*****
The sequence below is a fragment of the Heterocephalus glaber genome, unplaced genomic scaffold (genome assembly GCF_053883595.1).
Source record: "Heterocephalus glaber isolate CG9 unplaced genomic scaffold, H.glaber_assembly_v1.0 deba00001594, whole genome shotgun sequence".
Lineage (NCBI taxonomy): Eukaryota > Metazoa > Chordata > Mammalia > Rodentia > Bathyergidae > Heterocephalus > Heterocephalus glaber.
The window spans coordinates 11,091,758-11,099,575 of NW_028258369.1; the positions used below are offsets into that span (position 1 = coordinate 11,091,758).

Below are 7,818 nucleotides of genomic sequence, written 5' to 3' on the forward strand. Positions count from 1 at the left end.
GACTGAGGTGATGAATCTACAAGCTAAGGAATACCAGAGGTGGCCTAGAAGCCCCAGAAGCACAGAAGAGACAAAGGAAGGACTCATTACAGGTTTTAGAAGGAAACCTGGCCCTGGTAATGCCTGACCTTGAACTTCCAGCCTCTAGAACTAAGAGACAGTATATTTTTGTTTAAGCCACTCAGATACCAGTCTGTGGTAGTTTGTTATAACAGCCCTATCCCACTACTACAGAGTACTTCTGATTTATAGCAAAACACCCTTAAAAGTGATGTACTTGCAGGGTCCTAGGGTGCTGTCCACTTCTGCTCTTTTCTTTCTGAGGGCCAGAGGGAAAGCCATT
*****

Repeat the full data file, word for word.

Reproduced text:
The sequence below is a fragment of the Heterocephalus glaber genome, unplaced genomic scaffold (genome assembly GCF_053883595.1).
Source record: "Heterocephalus glaber isolate CG9 unplaced genomic scaffold, H.glaber_assembly_v1.0 deba00001594, whole genome shotgun sequence".
Lineage (NCBI taxonomy): Eukaryota > Metazoa > Chordata > Mammalia > Rodentia > Bathyergidae > Heterocephalus > Heterocephalus glaber.
The window spans coordinates 11,091,758-11,099,575 of NW_028258369.1; the positions used below are offsets into that span (position 1 = coordinate 11,091,758).

Below are 7,818 nucleotides of genomic sequence, written 5' to 3' on the forward strand. Positions count from 1 at the left end.
GACTGAGGTGATGAATCTACAAGCTAAGGAATACCAGAGGTGGCCTAGAAGCCCCAGAAGCACAGAAGAGACAAAGGAAGGACTCATTACAGGTTTTAGAAGGAAACCTGGCCCTGGTAATGCCTGACCTTGAACTTCCAGCCTCTAGAACTAAGAGACAGTATATTTTTGTTTAAGCCACTCAGATACCAGTCTGTGGTAGTTTGTTATAACAGCCCTATCCCACTACTACAGAGTACTTCTGATTTATAGCAAAACACCCTTAAAAGTGATGTACTTGCAGGGTCCTAGGGTGCTGTCCACTTCTGCTCTTTTCTTTCTGAGGGCCAGAGGGAAAGCCATT